SNP chief warns Sturgeon ready to bypass London to hold new independence referendum

Scotland ‘requires independence’ says SNP’s Michael Russell

SNP President Michael Russell was strongly against Westminster denying the “democratic wish” of the Scottish electorate and admitted he would be happy to circumvent the British Government to achieve independence. Mr Russell added Scotland was eager for another referendum in light of a recent Sunday Times poll which found 52 percent wanted the vote. His comments came in support of party leader Nicola Sturgeon, who said she would pursue a referendum in May regardless of London’s approval.

Speaking on Channel 4, the SNP President said: “At some stage, people are going to ask how are we going to build back and who shall lead us in that task and I think the people of Scotland need to know that the offering is clear.

“Either you want Boris Johnson to lead Scotland back from the pandemic, which I don’t think people do, or you want the SNP and Nicola Sturgeon and that requires independence.”

Reporter Fatima Manji then asked Mr Russell: “The problem you got though is that the Westminster Government and Boris Johnson have been clear that they’re not going to be granting the right for a referendum any time soon, what will you then do?”

The MSP responded: “In my view, that is the problem with the Westminster Government, not the Scottish Government. 

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“It can choose to deny the democratic wish of the people of Scotland by attempting legal action.”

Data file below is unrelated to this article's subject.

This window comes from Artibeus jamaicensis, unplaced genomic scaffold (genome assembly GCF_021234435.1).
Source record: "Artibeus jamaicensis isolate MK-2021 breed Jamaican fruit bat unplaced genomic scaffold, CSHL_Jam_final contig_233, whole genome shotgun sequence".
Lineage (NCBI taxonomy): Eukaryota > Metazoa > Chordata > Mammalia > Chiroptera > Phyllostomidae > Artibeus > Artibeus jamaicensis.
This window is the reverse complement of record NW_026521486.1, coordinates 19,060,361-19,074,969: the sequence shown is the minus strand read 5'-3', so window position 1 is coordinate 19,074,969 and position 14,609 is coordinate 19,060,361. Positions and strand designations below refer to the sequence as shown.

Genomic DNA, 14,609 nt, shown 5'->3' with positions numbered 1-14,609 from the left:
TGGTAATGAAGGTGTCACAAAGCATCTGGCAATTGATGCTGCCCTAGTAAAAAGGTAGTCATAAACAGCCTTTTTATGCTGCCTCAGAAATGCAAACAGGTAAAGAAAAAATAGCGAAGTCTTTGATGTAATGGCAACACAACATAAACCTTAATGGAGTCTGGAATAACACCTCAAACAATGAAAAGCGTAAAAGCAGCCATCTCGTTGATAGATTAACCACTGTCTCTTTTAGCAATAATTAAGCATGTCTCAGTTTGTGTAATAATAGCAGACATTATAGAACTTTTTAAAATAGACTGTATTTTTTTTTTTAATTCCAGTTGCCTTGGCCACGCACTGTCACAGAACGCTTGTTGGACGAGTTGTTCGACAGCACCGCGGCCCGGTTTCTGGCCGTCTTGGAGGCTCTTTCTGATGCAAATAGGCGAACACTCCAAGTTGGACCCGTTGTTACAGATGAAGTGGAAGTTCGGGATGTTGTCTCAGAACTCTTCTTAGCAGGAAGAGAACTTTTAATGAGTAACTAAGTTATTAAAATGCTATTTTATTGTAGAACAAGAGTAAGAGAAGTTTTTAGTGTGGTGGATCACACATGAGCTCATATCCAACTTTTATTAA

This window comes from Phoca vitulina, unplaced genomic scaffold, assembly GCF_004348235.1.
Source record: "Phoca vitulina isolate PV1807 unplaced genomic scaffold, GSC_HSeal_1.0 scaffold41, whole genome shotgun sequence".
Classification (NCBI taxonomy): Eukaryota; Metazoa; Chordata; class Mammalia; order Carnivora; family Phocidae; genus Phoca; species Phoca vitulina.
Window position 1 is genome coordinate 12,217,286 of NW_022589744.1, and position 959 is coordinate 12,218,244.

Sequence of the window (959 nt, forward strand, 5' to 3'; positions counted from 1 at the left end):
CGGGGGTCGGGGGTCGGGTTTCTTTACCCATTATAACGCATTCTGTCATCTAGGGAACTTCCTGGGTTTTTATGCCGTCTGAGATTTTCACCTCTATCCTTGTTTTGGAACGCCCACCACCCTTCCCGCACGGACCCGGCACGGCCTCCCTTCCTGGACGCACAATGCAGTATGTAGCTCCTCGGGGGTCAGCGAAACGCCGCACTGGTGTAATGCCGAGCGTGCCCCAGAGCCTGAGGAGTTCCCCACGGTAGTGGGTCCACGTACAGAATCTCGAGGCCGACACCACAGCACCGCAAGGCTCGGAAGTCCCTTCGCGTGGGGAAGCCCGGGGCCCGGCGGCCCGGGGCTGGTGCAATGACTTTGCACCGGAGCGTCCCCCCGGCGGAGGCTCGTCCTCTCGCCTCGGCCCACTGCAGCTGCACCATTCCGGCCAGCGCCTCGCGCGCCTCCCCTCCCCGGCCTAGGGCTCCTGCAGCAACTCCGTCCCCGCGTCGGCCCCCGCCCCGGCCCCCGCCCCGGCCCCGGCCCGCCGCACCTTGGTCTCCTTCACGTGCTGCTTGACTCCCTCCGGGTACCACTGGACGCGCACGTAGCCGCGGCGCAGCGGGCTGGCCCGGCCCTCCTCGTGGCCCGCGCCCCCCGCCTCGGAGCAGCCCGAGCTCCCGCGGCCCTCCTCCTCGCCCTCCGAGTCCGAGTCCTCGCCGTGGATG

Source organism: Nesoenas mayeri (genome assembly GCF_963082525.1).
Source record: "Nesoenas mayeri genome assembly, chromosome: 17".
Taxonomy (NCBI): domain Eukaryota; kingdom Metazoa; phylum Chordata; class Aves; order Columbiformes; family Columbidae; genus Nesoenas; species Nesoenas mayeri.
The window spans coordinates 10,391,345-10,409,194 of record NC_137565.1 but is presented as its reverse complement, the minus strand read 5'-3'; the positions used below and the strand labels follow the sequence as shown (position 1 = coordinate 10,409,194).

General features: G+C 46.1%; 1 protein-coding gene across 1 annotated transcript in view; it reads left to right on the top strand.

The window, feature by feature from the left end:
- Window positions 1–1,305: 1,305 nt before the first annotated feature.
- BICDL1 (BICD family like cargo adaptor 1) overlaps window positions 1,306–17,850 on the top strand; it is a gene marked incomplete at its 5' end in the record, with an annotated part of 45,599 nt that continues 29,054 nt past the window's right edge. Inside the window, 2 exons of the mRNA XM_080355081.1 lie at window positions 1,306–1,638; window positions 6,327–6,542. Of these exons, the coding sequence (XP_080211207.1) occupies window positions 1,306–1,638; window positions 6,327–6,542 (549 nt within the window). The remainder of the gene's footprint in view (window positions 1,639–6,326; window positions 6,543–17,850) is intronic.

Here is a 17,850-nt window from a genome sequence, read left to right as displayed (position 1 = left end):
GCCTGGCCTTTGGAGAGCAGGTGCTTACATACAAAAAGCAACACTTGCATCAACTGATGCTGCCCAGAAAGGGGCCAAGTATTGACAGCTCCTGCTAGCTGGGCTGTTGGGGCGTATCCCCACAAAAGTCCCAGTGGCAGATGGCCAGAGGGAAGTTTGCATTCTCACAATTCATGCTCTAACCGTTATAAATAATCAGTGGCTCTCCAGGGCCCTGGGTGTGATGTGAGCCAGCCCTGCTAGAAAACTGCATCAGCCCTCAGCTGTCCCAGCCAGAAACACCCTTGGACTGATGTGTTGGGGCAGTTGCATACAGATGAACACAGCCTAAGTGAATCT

Nicola Sturgeon announced on the Andrew Marr Show last Sunday that she would be seeking a “legal referendum” regardless of approval from Boris Johnson.

Ms Sturgeon added Mr Johnson was “frightened of democracy”.

The Scottish First Minister told Andrew Marr: “If they (Scotland) give me that authority, that’s what I intend to do, have a legal referendum, give people in Scotland the right to chose.

“That’s democracy, it’s not about what I want or what Boris Johnson wants.”

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The Prime Minister has commented before that there should be a 40-year gap between Scottish referendums.

But MSPs are not united in their support for independence with Scottish Labour leader candidate Anas Sarwar warning it is not the right time.

Mr Sarwar said: “I think the challenge is I don’t think its right for Scottish politicians, especially the Scottish Labour party, to try and find a position that’s about finding a political fix.

“I don’t believe an independence referendum in the coming years is the right thing for us to do.”


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Under the Scotland Act 1998, the Scottish Parliament can not pass legislation relating to the “the Union of the Kingdoms of Scotland and England”.

The last Scottish independence referendum was held in 2014 with 55 percent of Scots voting no with an 85 percent turnout. 

In the Brexit referendum, Scotland overall voted strongly to remain which revived the issue of independence. 

Around 62 percent of Scotland voted to remain in the EU.

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